Wiggly Takes the Jiggle Out of iPhone Moviemaking
Nov 13, 2013 5:00 AM PT
I was far up on the St. Joe Rive in Idaho one September, fly fishing with a buddy. We were filming some of the action because we were having such a great time. I spotted a big cutthroat trout and handed my friend the camera.
Everything went perfectly: The trout rose and took my fly; I hooked it and fought the wild fish in a fun and spunky battle. Then we got the close-up on the fish in the net, unhooked it, and released it back into the river -- massive healthy fish, beautiful day, smiles all around.
Then I returned home and saw the footage: horrible jerky camera shake. How was that possible? OK, he was standing on a bank of loose rock and boulders at the time, but come on -- why couldn't he keep the camera still?
Enter Wiggly, a Kickstarter Project
Most iPhone videographers have had the problem of shaky footage at one point or another because the natural forces of gravity, physics, and sometimes adrenaline just get in the way. What's more nauseating than shaky footage? Blurry shaky footage.
Shaky footage experiences can actually reduce the imagination of people who shoot video with their iPhones. Instead of moving around subjects, even kids at a birthday party, iPhone videographers choose to stay in one spot, as rigid as possible. Better to get lackluster clear and stable footage than awesome footage with fun camera angles and perspectives, right?
In order to move around, you need a stabilization device, and most of the current devices are for serious moviemaking professionals. They tend to be expensive, heavy -- and even when they hold iPhones, bulky.
Wiggly by Ivan Stamatovski is designed to fit in the palm of your hand and provide the kind of stabilization that will let you chase someone down a flight of stairs or ride a motorcycle and film the experience -- with great results, even from an iPhone.
How Does Wiggly Work?
Wiggly looks like a tube with a thumb stick on it, plus a mounting bracket at the end of a rod that goes inside the tube where the patent pending stabilization works its magic. The prebalanced brackets accept either an iPhone or a GoPro camera, both of which are freakishly popular and cover a wide portion of the available market. Stamatovski has also designed a long S-shaped extension handle to help you get super low-angle or high-angle shots.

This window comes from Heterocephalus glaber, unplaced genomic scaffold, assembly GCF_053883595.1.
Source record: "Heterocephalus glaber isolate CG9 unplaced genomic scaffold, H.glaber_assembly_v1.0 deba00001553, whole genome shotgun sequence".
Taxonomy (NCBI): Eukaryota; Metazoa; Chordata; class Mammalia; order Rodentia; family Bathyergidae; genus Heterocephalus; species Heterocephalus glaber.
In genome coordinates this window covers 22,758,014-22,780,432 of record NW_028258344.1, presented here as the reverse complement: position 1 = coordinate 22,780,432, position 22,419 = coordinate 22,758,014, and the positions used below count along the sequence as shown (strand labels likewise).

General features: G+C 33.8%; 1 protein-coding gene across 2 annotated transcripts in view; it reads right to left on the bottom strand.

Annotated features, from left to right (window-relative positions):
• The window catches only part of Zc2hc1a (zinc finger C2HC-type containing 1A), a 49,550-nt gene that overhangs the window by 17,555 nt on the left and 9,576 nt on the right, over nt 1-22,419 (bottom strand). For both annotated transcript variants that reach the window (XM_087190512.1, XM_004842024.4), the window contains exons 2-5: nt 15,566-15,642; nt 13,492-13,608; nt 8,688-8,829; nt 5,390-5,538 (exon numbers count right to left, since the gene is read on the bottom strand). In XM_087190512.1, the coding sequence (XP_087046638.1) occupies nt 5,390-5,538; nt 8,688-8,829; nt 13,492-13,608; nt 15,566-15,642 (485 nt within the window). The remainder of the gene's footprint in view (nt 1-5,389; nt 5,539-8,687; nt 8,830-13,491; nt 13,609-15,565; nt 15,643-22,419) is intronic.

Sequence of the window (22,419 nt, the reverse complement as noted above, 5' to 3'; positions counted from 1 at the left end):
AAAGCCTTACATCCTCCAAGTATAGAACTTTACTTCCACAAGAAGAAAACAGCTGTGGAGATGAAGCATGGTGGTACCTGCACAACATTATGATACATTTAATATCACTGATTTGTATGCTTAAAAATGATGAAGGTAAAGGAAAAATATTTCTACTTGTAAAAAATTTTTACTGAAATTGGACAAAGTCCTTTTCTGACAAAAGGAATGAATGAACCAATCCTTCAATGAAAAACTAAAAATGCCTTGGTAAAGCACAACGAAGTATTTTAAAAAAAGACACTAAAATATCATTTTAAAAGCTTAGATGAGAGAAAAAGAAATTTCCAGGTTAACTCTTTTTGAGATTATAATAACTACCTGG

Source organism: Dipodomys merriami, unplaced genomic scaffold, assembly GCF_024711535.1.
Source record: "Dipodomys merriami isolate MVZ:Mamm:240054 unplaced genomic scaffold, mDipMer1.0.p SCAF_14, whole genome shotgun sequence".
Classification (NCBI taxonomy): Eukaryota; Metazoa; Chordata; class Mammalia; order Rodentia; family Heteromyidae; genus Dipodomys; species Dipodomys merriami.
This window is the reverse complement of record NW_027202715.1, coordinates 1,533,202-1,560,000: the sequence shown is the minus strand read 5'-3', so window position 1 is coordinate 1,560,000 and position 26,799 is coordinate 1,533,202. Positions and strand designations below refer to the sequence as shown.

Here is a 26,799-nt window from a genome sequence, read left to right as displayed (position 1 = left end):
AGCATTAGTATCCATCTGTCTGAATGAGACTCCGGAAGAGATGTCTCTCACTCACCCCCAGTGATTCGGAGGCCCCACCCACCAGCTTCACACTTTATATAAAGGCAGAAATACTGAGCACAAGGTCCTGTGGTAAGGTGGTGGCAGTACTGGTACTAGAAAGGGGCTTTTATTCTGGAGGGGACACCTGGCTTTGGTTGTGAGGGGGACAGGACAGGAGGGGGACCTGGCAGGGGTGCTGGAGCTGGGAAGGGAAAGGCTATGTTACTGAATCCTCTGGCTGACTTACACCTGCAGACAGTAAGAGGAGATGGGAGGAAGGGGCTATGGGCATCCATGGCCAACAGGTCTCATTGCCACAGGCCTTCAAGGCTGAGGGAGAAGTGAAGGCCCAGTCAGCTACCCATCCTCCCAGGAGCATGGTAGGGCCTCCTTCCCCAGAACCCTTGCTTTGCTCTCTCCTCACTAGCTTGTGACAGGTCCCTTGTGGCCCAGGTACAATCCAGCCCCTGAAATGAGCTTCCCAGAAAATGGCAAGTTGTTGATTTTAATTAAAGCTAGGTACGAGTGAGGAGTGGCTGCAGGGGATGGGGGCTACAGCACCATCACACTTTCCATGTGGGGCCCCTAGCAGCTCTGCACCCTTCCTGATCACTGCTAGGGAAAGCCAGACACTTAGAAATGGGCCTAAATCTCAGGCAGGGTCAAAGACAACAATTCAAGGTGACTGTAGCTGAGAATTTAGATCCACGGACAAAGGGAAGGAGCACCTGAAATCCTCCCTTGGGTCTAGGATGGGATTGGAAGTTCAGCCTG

Wiggly is the sort of product that can help you reimagine what you can do, how you can shoot from new perspectives or include motion or action that feels much more professional. One use case is to attach it to the bottom of a remote-controlled helicopter to get your arial shots -- stabilized, of course.
At the time of this writing, Wiggly had US$6,412 in pledges toward a goal of $50,000 with a funding period set to end on Dec. 7. The pledge tiers start out small with a wide-angle lens for your iPhone for $15 -- but not a Wiggly. At $35, you get a black t-shirt that will help keep you hidden from reflections on shiny surfaces that you film -- but not a Wiggly.
Next, the price jumps to $485 to deliver a Wiggly that includes an iPhone bracket. At $545, you get the iPhone and GoPro brackets along with the Wiggly. The remaining support options include the low-mode extension handle, as well as a multi-rotor mount with vibration dampeners for aerial videography.
The production timeline schedules the Wiggly to ship in the late February-to-March timeframe.
As with any production effort, there could be delays in the manufacture or import of various parts, some of which could be held up in transport or customs. Stamatovski, however, seems confident in his supply chain and design elements.
The biggest challenge may be reaching enough amateurs and budding professionals to get the backing needed to get Wiggly into production -- $500 flirts with a hobbyist budget, and it's doable for small businesses, schools or organizational groups.
Can this Kickstarter project attract enough attention from these sorts of buyers? Can it get support from dads who want to chase their small children around playground equipment at the park? From GoPro sporting enthusiasts who want smoother action when they bust out their crazy stunts?
Hard to say. Seems like everyone prefers smooth video, though, so it has a chance.